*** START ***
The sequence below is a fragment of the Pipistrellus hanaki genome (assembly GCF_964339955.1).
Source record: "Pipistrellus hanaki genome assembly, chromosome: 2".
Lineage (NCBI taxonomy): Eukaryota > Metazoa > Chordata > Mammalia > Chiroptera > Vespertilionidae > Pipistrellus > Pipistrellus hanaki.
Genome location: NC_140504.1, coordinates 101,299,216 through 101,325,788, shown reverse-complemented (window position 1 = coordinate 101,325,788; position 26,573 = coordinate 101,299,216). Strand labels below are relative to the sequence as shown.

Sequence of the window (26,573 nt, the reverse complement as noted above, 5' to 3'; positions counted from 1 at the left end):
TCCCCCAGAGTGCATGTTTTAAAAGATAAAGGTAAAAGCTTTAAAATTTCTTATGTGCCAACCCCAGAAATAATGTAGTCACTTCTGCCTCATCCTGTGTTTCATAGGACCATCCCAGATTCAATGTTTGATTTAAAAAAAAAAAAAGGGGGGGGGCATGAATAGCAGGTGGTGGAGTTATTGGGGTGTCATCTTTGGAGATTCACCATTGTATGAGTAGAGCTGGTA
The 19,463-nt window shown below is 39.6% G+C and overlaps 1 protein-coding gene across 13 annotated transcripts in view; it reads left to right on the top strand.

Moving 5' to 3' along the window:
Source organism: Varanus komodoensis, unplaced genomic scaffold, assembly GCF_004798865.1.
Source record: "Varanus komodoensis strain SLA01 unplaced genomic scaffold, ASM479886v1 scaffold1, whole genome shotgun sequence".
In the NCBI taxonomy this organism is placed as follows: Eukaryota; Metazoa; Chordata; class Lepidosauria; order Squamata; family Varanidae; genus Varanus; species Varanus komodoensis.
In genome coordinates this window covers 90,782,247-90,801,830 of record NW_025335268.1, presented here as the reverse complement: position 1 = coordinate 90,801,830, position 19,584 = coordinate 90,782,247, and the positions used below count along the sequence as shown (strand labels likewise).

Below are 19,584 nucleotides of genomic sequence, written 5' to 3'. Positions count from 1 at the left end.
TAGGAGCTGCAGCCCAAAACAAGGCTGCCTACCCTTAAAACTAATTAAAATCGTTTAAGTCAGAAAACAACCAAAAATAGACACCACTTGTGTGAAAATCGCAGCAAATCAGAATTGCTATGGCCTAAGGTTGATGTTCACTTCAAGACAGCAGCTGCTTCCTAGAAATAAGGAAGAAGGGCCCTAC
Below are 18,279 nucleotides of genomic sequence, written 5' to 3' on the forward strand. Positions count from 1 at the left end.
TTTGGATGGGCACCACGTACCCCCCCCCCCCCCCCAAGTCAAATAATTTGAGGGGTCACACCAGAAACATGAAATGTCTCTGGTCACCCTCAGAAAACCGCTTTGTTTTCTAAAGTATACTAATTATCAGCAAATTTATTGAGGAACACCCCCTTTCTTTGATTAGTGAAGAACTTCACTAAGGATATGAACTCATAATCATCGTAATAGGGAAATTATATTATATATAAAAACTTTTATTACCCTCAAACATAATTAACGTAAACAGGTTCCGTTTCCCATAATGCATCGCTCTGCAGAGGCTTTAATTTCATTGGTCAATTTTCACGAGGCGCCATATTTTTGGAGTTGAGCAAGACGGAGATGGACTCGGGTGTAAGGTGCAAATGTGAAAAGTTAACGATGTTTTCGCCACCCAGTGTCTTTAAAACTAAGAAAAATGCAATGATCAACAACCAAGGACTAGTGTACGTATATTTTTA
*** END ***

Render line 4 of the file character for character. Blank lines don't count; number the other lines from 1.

Genome location: NC_140504.1, coordinates 101,299,216 through 101,325,788, shown reverse-complemented (window position 1 = coordinate 101,325,788; position 26,573 = coordinate 101,299,216). Strand labels below are relative to the sequence as shown.